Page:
Who let the sun-dogs out?
I very much enjoyed the Winter Olympics and it provided a great motivation to get up in the morning. The way that Elise Christie annihilated the completion in her first qualifying race promised much. It certainly did not prepare any of us for the evil, petty, vindictive persecution of her that was to follow. I would have loved to see her on the long track. I’m sure that she would have broken up the tedious orange domination of the event. Gail and I needed to tear ourselves away to do some shopping and also pop into the visiting mobile library. A spectacle awaited us on our return. When looking out of the window, there was a second bright spot in the sky. The big orange blob was to be expected, even this far to the North, but there was also a huge glare to the right of it. I had no idea what it was, but when a posted a picture online I was informed that I was watching a ‘sundog’. I looked it up on the internet. A parhelion is an atmospheric phenomenon that creates ‘false suns’. There are some excellent images available. Certainly knocks mine into a cocked hat and shows that I should have taken the time to look around for other bright spots.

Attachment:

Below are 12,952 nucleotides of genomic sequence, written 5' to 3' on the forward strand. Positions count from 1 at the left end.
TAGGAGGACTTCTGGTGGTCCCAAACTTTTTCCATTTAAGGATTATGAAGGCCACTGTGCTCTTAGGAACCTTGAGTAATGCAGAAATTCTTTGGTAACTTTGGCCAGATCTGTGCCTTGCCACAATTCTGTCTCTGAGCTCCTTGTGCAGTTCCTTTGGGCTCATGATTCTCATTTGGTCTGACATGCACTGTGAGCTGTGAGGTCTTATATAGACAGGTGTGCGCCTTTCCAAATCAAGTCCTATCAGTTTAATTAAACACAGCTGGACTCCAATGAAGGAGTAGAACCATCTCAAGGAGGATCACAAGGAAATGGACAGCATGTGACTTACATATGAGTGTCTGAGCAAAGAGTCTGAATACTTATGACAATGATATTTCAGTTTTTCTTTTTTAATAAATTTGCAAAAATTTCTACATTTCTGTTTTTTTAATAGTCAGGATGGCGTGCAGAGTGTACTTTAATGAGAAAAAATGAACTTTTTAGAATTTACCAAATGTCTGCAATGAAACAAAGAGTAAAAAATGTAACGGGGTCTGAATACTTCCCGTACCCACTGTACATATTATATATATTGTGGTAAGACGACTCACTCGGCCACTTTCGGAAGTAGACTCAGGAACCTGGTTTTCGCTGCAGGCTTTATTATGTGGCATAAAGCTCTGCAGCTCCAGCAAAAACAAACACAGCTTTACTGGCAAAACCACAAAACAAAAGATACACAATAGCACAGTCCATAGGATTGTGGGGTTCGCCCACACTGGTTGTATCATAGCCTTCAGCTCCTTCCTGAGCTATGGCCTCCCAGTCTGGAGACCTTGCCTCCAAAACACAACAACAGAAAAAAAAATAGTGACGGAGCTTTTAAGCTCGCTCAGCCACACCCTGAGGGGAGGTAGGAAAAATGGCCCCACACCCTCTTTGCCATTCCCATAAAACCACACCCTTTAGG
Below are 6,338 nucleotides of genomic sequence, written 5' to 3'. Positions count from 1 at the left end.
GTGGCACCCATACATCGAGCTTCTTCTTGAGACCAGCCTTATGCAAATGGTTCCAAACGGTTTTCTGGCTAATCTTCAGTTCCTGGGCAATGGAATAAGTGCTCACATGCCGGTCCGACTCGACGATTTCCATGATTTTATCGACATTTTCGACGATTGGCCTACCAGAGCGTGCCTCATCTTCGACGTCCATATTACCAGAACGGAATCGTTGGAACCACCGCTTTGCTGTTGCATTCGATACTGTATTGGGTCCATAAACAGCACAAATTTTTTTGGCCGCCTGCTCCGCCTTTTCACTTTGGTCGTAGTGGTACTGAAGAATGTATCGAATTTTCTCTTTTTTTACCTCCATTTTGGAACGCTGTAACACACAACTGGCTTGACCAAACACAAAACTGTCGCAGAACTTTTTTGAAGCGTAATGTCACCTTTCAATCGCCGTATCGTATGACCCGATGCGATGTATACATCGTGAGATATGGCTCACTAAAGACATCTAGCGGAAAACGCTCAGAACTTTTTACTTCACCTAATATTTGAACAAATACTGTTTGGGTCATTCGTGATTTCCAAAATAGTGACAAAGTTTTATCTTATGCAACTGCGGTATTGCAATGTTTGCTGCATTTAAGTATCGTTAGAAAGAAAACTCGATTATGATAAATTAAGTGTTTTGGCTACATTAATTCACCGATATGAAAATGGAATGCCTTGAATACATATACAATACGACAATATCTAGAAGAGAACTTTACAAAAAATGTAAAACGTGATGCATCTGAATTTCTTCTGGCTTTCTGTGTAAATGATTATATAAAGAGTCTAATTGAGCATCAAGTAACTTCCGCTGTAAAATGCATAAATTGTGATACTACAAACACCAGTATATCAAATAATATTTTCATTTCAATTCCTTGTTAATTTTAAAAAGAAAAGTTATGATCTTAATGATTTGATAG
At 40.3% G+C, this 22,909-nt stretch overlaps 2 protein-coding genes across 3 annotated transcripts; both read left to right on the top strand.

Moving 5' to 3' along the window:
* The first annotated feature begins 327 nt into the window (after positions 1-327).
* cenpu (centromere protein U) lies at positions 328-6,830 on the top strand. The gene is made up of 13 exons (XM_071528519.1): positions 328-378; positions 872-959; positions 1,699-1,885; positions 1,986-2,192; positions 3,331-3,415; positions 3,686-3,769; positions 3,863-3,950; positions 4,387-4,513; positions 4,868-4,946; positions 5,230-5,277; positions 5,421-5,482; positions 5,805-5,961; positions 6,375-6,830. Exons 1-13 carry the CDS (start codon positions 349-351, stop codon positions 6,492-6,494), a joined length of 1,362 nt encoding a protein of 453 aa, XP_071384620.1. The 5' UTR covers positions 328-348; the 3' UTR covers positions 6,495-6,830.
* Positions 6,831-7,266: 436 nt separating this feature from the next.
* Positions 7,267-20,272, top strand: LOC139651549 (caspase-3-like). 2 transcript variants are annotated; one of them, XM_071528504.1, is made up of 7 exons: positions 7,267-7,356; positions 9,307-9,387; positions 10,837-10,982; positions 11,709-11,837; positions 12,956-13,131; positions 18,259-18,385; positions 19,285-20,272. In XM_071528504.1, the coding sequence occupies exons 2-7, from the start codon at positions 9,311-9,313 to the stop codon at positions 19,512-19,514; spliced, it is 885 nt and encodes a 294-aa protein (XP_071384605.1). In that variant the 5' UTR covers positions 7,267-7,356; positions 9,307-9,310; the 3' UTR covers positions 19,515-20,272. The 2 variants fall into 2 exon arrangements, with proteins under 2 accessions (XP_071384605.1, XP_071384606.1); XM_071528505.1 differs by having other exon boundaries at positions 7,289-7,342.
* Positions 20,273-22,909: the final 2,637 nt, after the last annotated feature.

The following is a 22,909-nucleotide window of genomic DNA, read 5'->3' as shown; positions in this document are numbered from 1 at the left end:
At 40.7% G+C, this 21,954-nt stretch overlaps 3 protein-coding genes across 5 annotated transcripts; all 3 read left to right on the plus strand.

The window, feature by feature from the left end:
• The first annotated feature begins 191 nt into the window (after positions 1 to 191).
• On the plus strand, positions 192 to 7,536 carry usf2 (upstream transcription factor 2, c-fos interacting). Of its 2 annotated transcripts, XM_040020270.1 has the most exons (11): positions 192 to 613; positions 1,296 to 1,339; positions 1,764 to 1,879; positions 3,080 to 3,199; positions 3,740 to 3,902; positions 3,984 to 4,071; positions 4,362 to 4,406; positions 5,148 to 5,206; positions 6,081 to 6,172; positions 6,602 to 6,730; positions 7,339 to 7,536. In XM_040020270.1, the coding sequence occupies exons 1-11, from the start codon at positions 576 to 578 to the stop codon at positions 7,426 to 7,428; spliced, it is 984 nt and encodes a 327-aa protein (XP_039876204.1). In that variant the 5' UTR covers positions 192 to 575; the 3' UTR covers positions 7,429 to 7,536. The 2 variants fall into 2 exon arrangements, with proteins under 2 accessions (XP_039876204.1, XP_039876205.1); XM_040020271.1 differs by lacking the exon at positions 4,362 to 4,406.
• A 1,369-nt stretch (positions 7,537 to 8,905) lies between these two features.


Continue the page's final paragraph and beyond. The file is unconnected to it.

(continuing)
Most oft deserted road to Loth peir at Spurness.